In 1959, Warner was appointed professor of social research at Michigan State University in East Lansing. During his time there, he published numerous books, among which were The Corporation in the Emergent American Society (1962) and Big Business Leaders in America (1963). He spent the rest of his career in teaching and conducting research.
Warner died in Chicago, Illinois on May 23, 1970.
Warner's The Yankee City study was undoubtedly the most ambitious and sustained examination of an American community ever undertaken. Warner and his team of 30 researchers occupied the small New England town of Newburyport, Massachusetts, for nearly a decade, conducting exhaustive interviews and surveys. Warner was interested in applying his functionalist approach to the whole community, and Newburyport, with its 17,000 people, seemed a perfect place for that. Warner himself moved to the town and married a local resident.
Ultimately, the study produced five volumes, known as The Yankee City series: The Social Life of a Modern Community (1941), The Status System of a Modern Community (1942), The Social Systems of American Ethnic Groups (1945), The Social System of a Modern Factory (1947), and The Living and the Dead: A Study in the Symbolic Life of Americans (1959).
The Yankee City portrays typical American life in a typical small town, influenced by social, religious, ethnic, and work relationships. Warner developed a social scheme according to which people determine personal social identity. The classification consisted of six levels of social class—Upper, Middle, and Lower (each further divided into upper and lower)—that is still in use today.
Despite his impressive productive and wide range of interests, Warner's work was not popular in his lifetime. An empiricist in an era when the social disciplines were increasingly theoretical, fascinated with economic and social inequality in a time when Americans were eager to deny its significance, and implicitly skeptical of the possibilities of legislating social change at a time when many social scientists were eager to be policymakers, Warner's focus on uncomfortable subjects made his work unfashionable. Warner's interest in communities when the social science mainstream was stressing the importance of urbanization, and religion, when the field's leaders were aggressively secularist, also helped to marginalize his work.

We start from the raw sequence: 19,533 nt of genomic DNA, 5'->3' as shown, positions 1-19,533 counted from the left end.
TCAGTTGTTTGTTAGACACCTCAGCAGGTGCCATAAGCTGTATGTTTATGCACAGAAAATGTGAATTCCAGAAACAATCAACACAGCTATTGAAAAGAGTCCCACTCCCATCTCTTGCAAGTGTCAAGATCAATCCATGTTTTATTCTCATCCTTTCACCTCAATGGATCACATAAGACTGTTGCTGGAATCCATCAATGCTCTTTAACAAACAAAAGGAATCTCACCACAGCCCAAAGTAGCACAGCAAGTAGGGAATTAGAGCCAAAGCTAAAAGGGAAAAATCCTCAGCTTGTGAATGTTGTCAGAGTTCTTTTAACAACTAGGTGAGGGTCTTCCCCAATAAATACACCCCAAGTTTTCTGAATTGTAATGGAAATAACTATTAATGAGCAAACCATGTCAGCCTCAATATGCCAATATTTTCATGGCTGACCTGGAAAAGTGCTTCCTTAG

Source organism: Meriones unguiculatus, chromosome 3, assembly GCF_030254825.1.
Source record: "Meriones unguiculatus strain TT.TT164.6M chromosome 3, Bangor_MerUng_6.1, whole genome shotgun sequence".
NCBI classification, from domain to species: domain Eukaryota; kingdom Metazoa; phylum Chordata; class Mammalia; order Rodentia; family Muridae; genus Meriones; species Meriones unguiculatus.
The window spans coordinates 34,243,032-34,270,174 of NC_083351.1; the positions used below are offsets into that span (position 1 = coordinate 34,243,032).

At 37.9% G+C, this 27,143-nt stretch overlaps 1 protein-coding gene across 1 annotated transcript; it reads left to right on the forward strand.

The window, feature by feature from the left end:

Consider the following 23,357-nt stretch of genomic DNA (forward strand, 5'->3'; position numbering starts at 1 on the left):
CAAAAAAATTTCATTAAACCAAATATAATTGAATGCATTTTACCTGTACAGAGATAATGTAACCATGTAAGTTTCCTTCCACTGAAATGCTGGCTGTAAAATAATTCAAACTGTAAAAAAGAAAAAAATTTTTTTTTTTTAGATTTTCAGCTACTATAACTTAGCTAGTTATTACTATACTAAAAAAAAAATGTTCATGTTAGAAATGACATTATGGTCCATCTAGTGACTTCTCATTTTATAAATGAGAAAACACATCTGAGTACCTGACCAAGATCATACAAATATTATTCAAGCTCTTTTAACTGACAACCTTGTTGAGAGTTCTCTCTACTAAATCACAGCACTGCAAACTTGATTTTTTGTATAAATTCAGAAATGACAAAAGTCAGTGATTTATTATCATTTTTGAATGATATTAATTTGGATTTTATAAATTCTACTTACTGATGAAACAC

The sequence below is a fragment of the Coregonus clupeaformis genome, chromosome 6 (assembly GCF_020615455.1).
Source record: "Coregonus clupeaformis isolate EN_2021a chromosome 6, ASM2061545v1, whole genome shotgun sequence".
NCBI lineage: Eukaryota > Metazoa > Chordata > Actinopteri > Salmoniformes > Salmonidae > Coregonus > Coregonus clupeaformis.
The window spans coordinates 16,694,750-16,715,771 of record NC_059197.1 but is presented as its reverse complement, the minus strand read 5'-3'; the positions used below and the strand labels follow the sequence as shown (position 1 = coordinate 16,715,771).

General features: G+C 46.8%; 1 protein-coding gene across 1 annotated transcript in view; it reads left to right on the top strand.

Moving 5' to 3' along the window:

One of the most scathing critiques of Warner's methods came not from a fellow social scientist, but from popular novelist John Phillips Marquand. A Newburyport native with deep roots in the town, Marquand was annoyed by Warner's efforts to quantify and generalize people and their experiences. In his book, Point of No Return (1947), Marquand criticized Warner and his work, objecting too his pessimistic objectivism and merciless generalizations. In fact, Warner was often criticized by others as being ahistorical and susceptible to overgeneralization.
Warner was one of the first anthropologists who intended to study relationships in the business world scientifically. He was also one of the first who made a systematic and categorical study of the contemporary American community as a whole, taking into account various levels of life—social, religious, ethnic, and business.
Warner's work has found new relevance since his death. His community studies have offered valuable material for scholars investigating social capital, civic engagement, civil society, and the role of religion in public life. Additionally, his studies of class, race, and inequality received new attention by researchers investigating and warning of the deep social inequities in American society.
Warner’s methodology, in which he related people’s social personality to social structure, has influenced modern research in social stratification and social mobility.